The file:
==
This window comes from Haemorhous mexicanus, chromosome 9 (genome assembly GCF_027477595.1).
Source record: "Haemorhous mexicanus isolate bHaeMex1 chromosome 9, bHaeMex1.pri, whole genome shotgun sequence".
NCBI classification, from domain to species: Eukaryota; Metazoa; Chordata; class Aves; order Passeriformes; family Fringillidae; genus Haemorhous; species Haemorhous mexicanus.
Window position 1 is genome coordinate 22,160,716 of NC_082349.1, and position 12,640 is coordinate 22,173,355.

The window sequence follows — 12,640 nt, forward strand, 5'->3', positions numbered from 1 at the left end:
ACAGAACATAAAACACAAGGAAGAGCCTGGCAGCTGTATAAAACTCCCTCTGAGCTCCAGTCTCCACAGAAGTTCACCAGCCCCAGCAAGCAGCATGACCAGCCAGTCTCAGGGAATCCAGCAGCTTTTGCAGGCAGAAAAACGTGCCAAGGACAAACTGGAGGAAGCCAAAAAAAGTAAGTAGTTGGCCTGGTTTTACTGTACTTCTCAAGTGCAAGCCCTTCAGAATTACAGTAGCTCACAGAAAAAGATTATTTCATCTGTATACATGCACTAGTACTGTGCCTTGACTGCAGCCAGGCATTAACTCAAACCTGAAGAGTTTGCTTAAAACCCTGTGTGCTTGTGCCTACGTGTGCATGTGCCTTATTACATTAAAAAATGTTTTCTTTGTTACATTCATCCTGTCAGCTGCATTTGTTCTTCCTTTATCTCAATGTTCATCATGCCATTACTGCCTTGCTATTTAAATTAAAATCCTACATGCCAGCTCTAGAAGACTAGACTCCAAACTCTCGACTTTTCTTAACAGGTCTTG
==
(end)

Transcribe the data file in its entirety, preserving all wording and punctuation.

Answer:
This window comes from Haemorhous mexicanus, chromosome 9 (genome assembly GCF_027477595.1).
Source record: "Haemorhous mexicanus isolate bHaeMex1 chromosome 9, bHaeMex1.pri, whole genome shotgun sequence".
NCBI classification, from domain to species: Eukaryota; Metazoa; Chordata; class Aves; order Passeriformes; family Fringillidae; genus Haemorhous; species Haemorhous mexicanus.
Window position 1 is genome coordinate 22,160,716 of NC_082349.1, and position 12,640 is coordinate 22,173,355.

The window sequence follows — 12,640 nt, forward strand, 5'->3', positions numbered from 1 at the left end:
ACAGAACATAAAACACAAGGAAGAGCCTGGCAGCTGTATAAAACTCCCTCTGAGCTCCAGTCTCCACAGAAGTTCACCAGCCCCAGCAAGCAGCATGACCAGCCAGTCTCAGGGAATCCAGCAGCTTTTGCAGGCAGAAAAACGTGCCAAGGACAAACTGGAGGAAGCCAAAAAAAGTAAGTAGTTGGCCTGGTTTTACTGTACTTCTCAAGTGCAAGCCCTTCAGAATTACAGTAGCTCACAGAAAAAGATTATTTCATCTGTATACATGCACTAGTACTGTGCCTTGACTGCAGCCAGGCATTAACTCAAACCTGAAGAGTTTGCTTAAAACCCTGTGTGCTTGTGCCTACGTGTGCATGTGCCTTATTACATTAAAAAATGTTTTCTTTGTTACATTCATCCTGTCAGCTGCATTTGTTCTTCCTTTATCTCAATGTTCATCATGCCATTACTGCCTTGCTATTTAAATTAAAATCCTACATGCCAGCTCTAGAAGACTAGACTCCAAACTCTCGACTTTTCTTAACAGGTCTTG